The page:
….

There is a natural fitness in revulsion at sodomy. In sexual relations, the penis was not made for the anus. It was made for the vagina. In sodomy, the distortion of that natural use is so flagrant as not to be a mere diversion of the male sex organ from its natural use, but a perversion of it. Revulsion is the emotional counterpart to that linguistic reality.

….

The natural fitness of revulsion at sodomy corresponds to our visceral reaction at the cowardly man, the callous mother, and the dehumanized miser. It is fitting to feel a visceral aversion to these distortions of natural good. To look on such detestable manhood and such repugnant motherhood and such dehumanizing greed, and feel neutral, is not a sign of moral health. Neither is indifference to sodomy, or its celebration.

….

We disapprove of homosexuality to the glory of God by assessing right and wrong by his word. We disapprove to the glory of God by honoring the way he designed the natural sexual functions of the human body. We disapprove to the glory of God by standing ever ready with eagerness to forgive as he mercifully forgave us. We disapprove to the glory of God by longing and praying for the everlasting good and Christ-exalting joy of all those whose desires and practices we disapprove of. We disapprove to the glory of God by being willing to sacrifice for others to show that God himself is a greater reward than all self-exaltation or vengeance.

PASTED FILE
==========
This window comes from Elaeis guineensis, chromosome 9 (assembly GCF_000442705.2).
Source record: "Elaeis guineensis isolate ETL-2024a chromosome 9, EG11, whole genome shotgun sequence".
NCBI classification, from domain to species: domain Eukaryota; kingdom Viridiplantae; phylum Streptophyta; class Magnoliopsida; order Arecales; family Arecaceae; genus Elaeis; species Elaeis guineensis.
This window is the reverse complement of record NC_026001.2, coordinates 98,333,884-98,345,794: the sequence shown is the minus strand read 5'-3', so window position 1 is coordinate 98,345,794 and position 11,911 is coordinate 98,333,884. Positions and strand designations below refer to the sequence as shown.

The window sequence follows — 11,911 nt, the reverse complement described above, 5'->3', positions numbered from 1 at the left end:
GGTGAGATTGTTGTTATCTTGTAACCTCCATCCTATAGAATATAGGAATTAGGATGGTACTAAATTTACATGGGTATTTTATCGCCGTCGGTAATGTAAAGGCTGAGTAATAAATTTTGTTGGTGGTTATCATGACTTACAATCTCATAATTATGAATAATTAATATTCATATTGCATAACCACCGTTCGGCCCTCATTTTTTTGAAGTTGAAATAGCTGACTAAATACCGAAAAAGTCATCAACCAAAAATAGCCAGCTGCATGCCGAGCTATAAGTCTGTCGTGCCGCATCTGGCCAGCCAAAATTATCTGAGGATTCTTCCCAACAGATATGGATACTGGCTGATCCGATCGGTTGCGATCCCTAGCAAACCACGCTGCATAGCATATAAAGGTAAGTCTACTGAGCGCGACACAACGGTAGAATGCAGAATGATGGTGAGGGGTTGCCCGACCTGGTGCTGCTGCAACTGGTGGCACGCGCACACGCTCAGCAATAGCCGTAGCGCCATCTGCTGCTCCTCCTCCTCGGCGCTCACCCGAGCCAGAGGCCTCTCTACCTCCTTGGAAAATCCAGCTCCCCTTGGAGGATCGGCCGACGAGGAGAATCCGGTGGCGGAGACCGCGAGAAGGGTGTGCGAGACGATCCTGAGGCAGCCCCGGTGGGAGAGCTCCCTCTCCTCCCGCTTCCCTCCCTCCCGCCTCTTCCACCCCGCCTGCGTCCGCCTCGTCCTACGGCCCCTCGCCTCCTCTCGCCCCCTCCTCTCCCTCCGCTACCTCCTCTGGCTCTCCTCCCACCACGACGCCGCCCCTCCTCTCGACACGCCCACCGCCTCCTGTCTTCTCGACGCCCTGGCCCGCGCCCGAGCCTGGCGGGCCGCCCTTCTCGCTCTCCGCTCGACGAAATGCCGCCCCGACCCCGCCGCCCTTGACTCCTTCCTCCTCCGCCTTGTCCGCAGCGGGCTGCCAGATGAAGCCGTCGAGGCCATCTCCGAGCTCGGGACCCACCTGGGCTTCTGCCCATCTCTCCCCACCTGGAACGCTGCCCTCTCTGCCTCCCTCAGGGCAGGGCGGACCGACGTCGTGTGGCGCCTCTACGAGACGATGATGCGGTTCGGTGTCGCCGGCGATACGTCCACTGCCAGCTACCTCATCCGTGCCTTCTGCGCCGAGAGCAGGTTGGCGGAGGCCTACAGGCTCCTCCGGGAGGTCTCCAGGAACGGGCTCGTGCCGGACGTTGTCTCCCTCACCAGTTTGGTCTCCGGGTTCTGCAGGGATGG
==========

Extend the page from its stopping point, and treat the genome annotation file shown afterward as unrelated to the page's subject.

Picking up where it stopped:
— John Piper, Desiring God, Not Cock, A Peculiar Disapproval of Gay Pride, June 22, 2021

bruce-gerencser-headshot

Bruce Gerencser, 64, lives in rural Northwest Ohio with his wife of 43 years. He and his wife have six grown children and thirteen grandchildren. Bruce pastored Evangelical churches for twenty-five years in Ohio, Texas, and Michigan. Bruce left the ministry in 2005, and in 2008 he left Christianity. Bruce is now a humanist and an atheist.

You can contact Bruce via email, Facebook, Twitter, or YouTube.

Your comments are welcome and appreciated. All first-time comments are moderated. Please read the commenting rules before commenting.

Christmas: A Plea to Evangelicals Who Evangelize Non-Christian Family Members

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Evangelical Tom “shares” the gospel with Atheist Jean

Repost from 2015-2016. Edited, updated, and corrected.

Christmas: it’s that time of year. Joy to the World. Handel’s Messiah. Cookies and fudge. Eggnog. Shopping. Evergreen trees decked with ornaments and lights. Cards. Presents. Ugly sweaters. Family gatherings. Excited grandchildren. Ah, the wonders of the Christmas season.

But there’s one aspect of Christmas hated by non-Christians, and that’s their Evangelical relatives and friends using the holiday as an opportunity to evangelize those they deem lost and headed for Hell.